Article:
BoRing!

Daily Prompt: What Bores You?

Believe it or not, I’m never bored. Maybe it’s a result of having been chastised as a teenager for ever uttering the “B” word. 

Instead I decided to make a case on how to avoid boredom. I give you–

Exhibit A: Writing blog posts. 

Yes, any time I feel a tinge of ennui sneaking up on me I plop myself down in my favorite writing spot and just begin typing. Usually these posts end up perpetually stuck in my draft folder, but occasionally they see it to publication. 

Exhibit B: Utilize the full potential of my pets. 

Surely they were placed on earth to serve and amuse us. 

 

No actual felines were harmed in the writing of this post.

Exhibit C: Make snarky comments on Facebook. 

It really is too bad that snarkiness doesn’t pay better. Or anything.

   
Exhibit D: Explore Pinterest. 

Honestly, if one can’t find something to pique his/her interest on Pinterest then he/she might not have a pulse, and should be administered CPR ASAP.

  
Exhibit E: Drive! 

Drive to a new shopping center or explore a local tourist spot that you’ve never been to because you’re, well, a local. I still kick myself because the entire time I lived within 100 miles of Springfield, Illinois, I never visited the capitol building.

I believe I’ve made my point. Now, if you’ll excuse me, I’m going to take a nap. 

Peace, people!

Remembering September 11

IMG_2311-0           I don’t often take this blog to serious places, but it is difficult to ignore September 11 as anything other than a serious date. On 9/11/01, I was at a conference in Tyson’s Corner, Virginia, just outside of Washington, D.C. The day was beautiful. Bright blue skies beckoned outside of our conference room, and a group of us planned to head into D.C. that afternoon. It was my first trip to the area, and I couldn’t wait to take in all of the sights in our nation’s Capitol.

Our group was engaged in a lively discussion, but then, in the middle of the conference session, cell phones began buzzing. We laughed at first. It seemed amusing that we’d all get calls at the same time. Then one of the presenters stepped out to take her call. When she returned to the room her face was devoid of color, and she said we were adjourning to the lobby of the hotel.

There, we gathered around a television and watched footage of a plane crashing into one of the World Trade Center buildings. A coworker began sobbing. Her parents had a business next to the building and she excused herself to try to call them. We stayed focused on the screen and watched in disbelief as yet another plane crashed into the side of the second building. The dawning comprehension that this was not an accident registered immediately. Some cried. Some cursed. Some prayed.

My room was on the first floor, just around the corner from the lobby. I felt the urgent need to be alone, so I went to my room and got down on my knees. I prayed for the families of all those on board the planes. I prayed for those inside the buildings. Then I prayed fervently for those who had perpetrated this unimaginable act to be forgiven.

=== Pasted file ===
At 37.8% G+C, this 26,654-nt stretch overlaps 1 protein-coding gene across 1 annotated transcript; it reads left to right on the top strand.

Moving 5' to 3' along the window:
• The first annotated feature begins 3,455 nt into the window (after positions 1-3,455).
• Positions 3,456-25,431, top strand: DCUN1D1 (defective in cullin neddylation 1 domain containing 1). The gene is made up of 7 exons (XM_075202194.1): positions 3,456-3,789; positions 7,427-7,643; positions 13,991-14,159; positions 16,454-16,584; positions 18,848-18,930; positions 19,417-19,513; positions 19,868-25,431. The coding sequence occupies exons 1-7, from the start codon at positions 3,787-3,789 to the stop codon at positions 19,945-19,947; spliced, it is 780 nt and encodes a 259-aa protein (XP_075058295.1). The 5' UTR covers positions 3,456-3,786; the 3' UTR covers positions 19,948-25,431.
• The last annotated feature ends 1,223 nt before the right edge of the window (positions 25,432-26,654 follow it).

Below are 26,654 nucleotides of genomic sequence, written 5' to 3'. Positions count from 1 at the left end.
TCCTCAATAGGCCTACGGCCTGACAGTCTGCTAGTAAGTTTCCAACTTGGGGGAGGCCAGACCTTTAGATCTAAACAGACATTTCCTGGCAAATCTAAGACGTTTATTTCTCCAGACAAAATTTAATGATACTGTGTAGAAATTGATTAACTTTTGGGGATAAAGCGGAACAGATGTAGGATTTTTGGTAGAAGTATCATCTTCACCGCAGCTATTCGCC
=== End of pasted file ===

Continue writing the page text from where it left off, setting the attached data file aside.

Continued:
When I emerged from my room I began hearing all sorts of stories: the Pentagon had been hit, the White House was under attack, another plane had crashed in Pennsylvania. I wasn’t sure what was real and what was rumor. I tried to call my husband who was en route to Houston that day. When I finally got through he was frantic. He knew how close my hotel was to the Pentagon–15 minutes by Metro.

He’d had an intense day. Studly and eight of his coworkers were traveling in a white rental van from Kansas to Houston. They’d planned on playing a few rounds of golf on their trip. When they received a call from their company’s vice president to find a spot to convene a conference call, they found a bank in a small Texas town. The bank had locked its doors and required Studly and his coworkers to present picture i.d.s before admitting them to the building. Their Houston meeting was cancelled, so they turned the van around and headed to their respective homes.

I’d never wanted to be home as much as I did that day, but all flights were cancelled. Colleagues began trying to rent cars, but those were hard to come by. One of my closest friends urged me to stay put. The hotel said we could stay at no expense until we could arrange for travel and our company promised to take care of us until we could find a way home. So for three days we stayed in the hotel, checking flights and watching the news. On Friday morning we headed to Dulles, hoping that our flights would be cleared.

I’d never seen lines that long at an airport–around the terminal and out the door. People were beginning to feel a sense of desperation. First we were told our flight to Dallas was cancelled. I was ready to give up and head back to Tyson’s Corner, but again my friend urged me to stay put. That advice paid off when a gentleman came through our line to gather those of us ticketed for the Dallas flight.

We boarded the plane and then sat on the tarmac for two hours. No one spoke. The silence was more unnerving than anything I’d experienced in the previous three days. Finally, we were cleared for takeoff–the first plane to depart Dulles after 9/11.

When we landed safely at DFW a palpable feeling of relief surged through the cabin. One of the flight attendants broke into tears. I cried with her. I had to catch another flight to Amarillo, TX. The flight attendants gave us instructions on fighting off attackers. Use anything you have they told us. Purses, pillows, wallets. The whole experience was surreal.

When I made it to Amarillo and to my car I sat and cried in the parking lot for a long time. I still had a four hour drive in front of me, and I remember very little of it. When I pulled into my driveway in a Dodge City, Kansas, Studly came out to hold me. Home never felt so good.

Peace, Please People!